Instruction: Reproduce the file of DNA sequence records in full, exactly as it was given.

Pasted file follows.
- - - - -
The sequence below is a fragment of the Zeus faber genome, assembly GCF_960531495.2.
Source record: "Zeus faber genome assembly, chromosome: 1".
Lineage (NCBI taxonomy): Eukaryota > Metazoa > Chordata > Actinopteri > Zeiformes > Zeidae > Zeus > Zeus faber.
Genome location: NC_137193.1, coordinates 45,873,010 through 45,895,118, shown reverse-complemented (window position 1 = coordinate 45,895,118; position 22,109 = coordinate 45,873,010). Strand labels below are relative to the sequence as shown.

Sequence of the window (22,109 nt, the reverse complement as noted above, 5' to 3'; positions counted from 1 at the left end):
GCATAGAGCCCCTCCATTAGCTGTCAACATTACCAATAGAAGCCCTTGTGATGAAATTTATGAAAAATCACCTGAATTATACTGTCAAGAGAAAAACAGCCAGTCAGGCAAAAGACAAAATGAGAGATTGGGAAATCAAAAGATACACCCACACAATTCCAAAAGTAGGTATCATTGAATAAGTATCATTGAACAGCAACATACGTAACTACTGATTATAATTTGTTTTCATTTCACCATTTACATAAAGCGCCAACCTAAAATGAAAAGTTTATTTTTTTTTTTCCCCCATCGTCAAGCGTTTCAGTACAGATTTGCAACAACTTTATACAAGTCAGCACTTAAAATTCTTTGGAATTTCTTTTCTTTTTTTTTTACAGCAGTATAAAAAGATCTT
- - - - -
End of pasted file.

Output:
The sequence below is a fragment of the Zeus faber genome, assembly GCF_960531495.2.
Source record: "Zeus faber genome assembly, chromosome: 1".
Lineage (NCBI taxonomy): Eukaryota > Metazoa > Chordata > Actinopteri > Zeiformes > Zeidae > Zeus > Zeus faber.
Genome location: NC_137193.1, coordinates 45,873,010 through 45,895,118, shown reverse-complemented (window position 1 = coordinate 45,895,118; position 22,109 = coordinate 45,873,010). Strand labels below are relative to the sequence as shown.

Sequence of the window (22,109 nt, the reverse complement as noted above, 5' to 3'; positions counted from 1 at the left end):
GCATAGAGCCCCTCCATTAGCTGTCAACATTACCAATAGAAGCCCTTGTGATGAAATTTATGAAAAATCACCTGAATTATACTGTCAAGAGAAAAACAGCCAGTCAGGCAAAAGACAAAATGAGAGATTGGGAAATCAAAAGATACACCCACACAATTCCAAAAGTAGGTATCATTGAATAAGTATCATTGAACAGCAACATACGTAACTACTGATTATAATTTGTTTTCATTTCACCATTTACATAAAGCGCCAACCTAAAATGAAAAGTTTATTTTTTTTTTTCCCCCATCGTCAAGCGTTTCAGTACAGATTTGCAACAACTTTATACAAGTCAGCACTTAAAATTCTTTGGAATTTCTTTTCTTTTTTTTTTACAGCAGTATAAAAAGATCTT